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Winter Walks on Somerset Wildlife Trust Reserves

The nights have drawn in and the warmth of Summer is but a faint memory.  It’s high temptation to just chuck on a few more woolly layers and curl up and hibernate in the warmth, much like the county’s sleepy wildlife in the winter months, only braving the outdoors to get through the Christmas shopping list. But Somerset Wildlife Trust has got a better suggestion - ditch the busy high street, unravel yourself from rolls of wrapping paper, and head outside to enjoy the fresh, crisp air of the countryside and explore Somerset Wildlife Trust’s Nature Reserves when they’re at their most magical to get a festive feel good factor from the wonders of our county’s wildlife instead.  Here’re a few winter walks to take your pick from: 


1. Great Breach Wood to Unwrap a Beautiful View 

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If you would like to tick off a great view from your walking list then look no further than this 4.3 mile woody walk to put a festive smile on your face. The walk is mainly level but there are still some gentle slopes and steps to put colour in your cheeks with the rewards along the way being worth the extra exertion. To start, take the path to the left of the car park (with your back facing the entrance), following the blue butterfly way-markers of the Polden Way: After about a four minute stroll you will be met with downward steps, followed by a wooden bridge (watch out if it’s frosty as they get a little slippery) and then continue over a gulley and up the steps to reach the path through King’s Wood. After about 15 minutes of walking, following the way markers, you will pass through a kissing gate onto our Gilling Down reserve (who needs mistletoe?). You will be met with a stunning and stretching view of Butleigh Moor, Somerton Moor and King’s Sedge Moor, framed in the distance by the Blackdown and Mendips Hills, pieced together in a picturesque puzzle. Take a moment to look out for Fieldfare and Redwing feeding on berries on nearby scrub. Once you have breathed in the view, turn left and follow the fence line along the top of the slope to an information board, taking a left through another kissing gate. Follow the stone path to a fingerpost marking the start of Great Breach Wood’s new Discovery Trail, where you will be guided around the circular route by finger posts. Along the way you might catch a glimpse of a Roe Deer launching across the distance, hear the charming chirps of Long-tailed tits, or witness a Sparrowhawk swooping through the trees. To return home, just simply retrace your steps, following the Polden Way through Gilling Down and King’s Wood.

How to get there:

Open to the public all year round this reserve is situated about 3 miles south-east of Street, Somerset, between Compton Dundon & Butleigh, along the ridge road known as Reynald’s Way which links the B3151 and the B3153. Car parking is at Combe Hill Wood car park.

2. Langford Heathfield for a Winter Flutter 

This reserve that hosts a beautiful array of butterflies throughout spring and summer, transforms in Winter to become a home for an array of birds such as the Tree Creepers, Goldcrests, Blue tits and Long-Langfordheathfield Rob Turner (1)tailed tits. To witness their busy flight through the woodlands, you have a choice of two trails, both coincidently festively marked, one in green and one in red. If you don’t have to rush off and do the Christmas shopping you may like to take the long trail (marked with red arrows) which is approximately 3km.  But if you just want a shorter ramble, you can take the shorter walk of 1 km (marked in green arrows). Whichever path you choose to take, look out for the sloes on Blackthorns, and the bright red berries of Red Guelder Rose.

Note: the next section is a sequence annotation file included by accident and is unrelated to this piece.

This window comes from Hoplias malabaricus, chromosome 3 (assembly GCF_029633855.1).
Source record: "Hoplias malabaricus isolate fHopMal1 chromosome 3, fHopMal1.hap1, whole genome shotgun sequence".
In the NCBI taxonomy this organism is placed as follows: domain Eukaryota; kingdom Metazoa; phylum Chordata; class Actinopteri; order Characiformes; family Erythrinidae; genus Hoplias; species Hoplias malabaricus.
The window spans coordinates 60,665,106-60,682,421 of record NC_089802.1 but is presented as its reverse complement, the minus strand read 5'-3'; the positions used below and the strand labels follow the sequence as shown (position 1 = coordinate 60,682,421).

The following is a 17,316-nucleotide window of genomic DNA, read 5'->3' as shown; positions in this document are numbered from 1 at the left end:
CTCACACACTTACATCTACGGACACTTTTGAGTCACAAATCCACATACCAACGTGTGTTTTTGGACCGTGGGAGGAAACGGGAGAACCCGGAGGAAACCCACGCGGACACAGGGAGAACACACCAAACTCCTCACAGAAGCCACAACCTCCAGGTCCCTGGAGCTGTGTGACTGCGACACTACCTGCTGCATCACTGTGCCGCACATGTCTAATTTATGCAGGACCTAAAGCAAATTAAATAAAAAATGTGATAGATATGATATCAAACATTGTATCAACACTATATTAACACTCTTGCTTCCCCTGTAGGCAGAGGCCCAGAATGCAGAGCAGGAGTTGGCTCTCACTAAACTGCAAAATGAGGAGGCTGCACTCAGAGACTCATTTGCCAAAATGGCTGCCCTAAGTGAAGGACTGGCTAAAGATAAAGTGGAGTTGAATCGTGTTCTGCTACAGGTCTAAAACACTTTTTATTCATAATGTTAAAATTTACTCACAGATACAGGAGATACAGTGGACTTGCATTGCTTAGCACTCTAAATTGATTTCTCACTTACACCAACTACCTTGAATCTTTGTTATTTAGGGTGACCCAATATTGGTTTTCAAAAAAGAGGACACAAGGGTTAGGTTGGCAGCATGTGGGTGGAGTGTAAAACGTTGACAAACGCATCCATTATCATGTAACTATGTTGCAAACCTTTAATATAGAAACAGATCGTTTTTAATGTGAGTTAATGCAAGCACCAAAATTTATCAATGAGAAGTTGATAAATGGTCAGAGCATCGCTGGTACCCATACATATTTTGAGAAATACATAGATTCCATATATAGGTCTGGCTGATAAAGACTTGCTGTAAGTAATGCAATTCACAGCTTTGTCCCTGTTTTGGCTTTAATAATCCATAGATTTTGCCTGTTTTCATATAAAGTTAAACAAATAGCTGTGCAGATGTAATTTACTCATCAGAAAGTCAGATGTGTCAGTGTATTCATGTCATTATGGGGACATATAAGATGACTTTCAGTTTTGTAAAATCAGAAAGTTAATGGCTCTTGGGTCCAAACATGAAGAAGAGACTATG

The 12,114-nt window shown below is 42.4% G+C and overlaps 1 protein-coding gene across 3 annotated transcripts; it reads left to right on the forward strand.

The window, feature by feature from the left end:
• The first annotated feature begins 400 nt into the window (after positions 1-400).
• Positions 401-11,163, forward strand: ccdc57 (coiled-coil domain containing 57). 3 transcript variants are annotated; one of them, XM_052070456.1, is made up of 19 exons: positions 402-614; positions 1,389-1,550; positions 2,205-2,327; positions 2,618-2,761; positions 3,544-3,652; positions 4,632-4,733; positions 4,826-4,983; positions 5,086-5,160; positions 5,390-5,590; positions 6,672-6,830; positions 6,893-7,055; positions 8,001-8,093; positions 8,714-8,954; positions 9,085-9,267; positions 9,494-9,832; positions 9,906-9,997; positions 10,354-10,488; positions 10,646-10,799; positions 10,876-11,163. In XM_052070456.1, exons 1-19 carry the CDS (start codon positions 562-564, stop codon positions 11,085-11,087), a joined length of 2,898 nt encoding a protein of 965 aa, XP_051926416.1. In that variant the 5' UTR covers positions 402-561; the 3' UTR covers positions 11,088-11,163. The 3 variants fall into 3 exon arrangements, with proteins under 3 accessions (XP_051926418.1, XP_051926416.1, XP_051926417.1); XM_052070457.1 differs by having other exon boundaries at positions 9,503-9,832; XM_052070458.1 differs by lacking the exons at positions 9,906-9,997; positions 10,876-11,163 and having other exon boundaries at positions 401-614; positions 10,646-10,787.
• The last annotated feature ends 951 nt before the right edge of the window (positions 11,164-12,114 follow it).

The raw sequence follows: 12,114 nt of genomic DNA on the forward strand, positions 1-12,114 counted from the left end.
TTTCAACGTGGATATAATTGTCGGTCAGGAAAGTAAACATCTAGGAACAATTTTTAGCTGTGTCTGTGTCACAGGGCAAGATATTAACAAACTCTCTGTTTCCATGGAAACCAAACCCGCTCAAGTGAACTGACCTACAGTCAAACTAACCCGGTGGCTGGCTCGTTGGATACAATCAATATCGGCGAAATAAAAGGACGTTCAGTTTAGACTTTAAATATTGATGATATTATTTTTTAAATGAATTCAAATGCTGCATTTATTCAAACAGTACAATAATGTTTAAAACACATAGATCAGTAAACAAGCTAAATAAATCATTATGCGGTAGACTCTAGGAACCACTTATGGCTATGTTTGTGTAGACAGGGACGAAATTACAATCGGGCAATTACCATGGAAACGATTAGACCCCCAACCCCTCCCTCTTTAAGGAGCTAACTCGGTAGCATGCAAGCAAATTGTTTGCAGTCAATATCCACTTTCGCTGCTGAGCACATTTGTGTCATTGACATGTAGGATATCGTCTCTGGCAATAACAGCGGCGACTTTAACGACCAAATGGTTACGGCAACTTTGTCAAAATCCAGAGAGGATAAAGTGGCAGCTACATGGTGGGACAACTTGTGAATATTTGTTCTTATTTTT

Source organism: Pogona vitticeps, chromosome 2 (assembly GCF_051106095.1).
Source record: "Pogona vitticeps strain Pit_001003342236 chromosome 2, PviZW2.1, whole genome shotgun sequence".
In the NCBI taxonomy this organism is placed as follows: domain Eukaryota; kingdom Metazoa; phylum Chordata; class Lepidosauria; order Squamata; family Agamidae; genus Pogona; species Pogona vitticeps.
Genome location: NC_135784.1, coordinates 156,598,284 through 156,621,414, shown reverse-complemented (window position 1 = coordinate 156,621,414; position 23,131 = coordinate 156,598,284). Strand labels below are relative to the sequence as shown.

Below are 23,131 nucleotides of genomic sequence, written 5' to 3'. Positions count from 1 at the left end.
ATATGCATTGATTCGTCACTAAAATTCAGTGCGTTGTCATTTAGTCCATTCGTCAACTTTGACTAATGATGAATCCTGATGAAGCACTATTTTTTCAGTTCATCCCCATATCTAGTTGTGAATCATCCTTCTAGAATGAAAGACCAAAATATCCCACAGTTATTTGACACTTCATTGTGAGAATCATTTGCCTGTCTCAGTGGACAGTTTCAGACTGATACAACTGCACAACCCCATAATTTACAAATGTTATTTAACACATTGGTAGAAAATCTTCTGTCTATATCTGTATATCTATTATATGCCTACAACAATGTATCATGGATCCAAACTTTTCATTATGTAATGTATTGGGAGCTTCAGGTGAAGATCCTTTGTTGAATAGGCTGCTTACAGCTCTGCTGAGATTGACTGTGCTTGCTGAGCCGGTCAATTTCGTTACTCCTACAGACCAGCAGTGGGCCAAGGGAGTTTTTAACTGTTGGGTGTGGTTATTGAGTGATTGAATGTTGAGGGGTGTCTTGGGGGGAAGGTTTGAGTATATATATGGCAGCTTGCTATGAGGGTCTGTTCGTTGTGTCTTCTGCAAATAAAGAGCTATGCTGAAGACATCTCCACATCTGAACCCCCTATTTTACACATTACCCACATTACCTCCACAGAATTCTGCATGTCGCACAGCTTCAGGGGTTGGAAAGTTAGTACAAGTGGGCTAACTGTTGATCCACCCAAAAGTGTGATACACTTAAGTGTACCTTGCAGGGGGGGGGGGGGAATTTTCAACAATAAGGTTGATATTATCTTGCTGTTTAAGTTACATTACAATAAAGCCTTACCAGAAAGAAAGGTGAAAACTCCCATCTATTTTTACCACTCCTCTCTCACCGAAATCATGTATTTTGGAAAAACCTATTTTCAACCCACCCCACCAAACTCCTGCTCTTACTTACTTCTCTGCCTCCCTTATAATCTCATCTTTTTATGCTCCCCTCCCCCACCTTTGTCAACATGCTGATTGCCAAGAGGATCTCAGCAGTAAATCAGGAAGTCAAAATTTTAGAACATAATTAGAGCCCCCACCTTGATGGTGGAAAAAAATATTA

The trails are on boardwalks, which helpfully guide you through both walks, however please make sure to wear sturdy footwear as it could be muddy, wet or frosty under foot. Along the way you will enter on to the glades - pretty as snow globe scene - followed by scrub that is crisp with Winter’s chill and finally woodland you can see Jays flying overhead, going from tree to tree in search of its much loved meal of acorns.

If taking the long trail there’s an opportunity to take a well-earned rest on the butterfly bench, the perfect place to whip out a flask of something warm to rejuvenate you for the rest of the walk.  If you wish to take the shorter trail you can just follow the green arrows back, entering the wintery woodland along the way. Look out for the Jubilee seat so you can rest and take in the wonders of the reserve, keeping your eyes peeled and your ears alert for trotting Roe Deer and leaping Hares.

How to get there:

Open to the public all year round, the reserve is west of the village of Langford Budville, 1.9m (3 km) N-W of Wellington, on the road to Wiveliscombe. If you are travelling by bicycle, a National Cycle Network route crosses the southern end of the reserve. Parking can be found in lay-bys on the Wiveliscombe Road, or Poleshill Lane, near the information boards.


3. Westhay for a Spectacular Wildlife Show:

Westhay Moor National Nature Reserve, part of the Avalon Marshes, is set within Somerset’s historic Levels and Moors, and  is definitely worth a trip to sprinkle some extra magic on your Christmas holiday this year. It is a perfect place to explore and, much like the best advent calendar, there always something different behind each door or corner - with a number ofWesthayMoor 2 wonderful wildlife pictures and surprises waiting to be discovered.

Starting at the car park you will be met with the first sign post that will give you the choice of taking the 3km long Otter trail, helpfully identified by Otter footprints on way-markers, or you the 1.6km Coot trail, identified by, you guessed it, Coot footprints. This shorter trail takes you to the Island Hide and back, which is snuggled amongst the reedbeds, and is a perfect spot to escape the Christmas chaos and take in the peaceful view of over-wintering birds .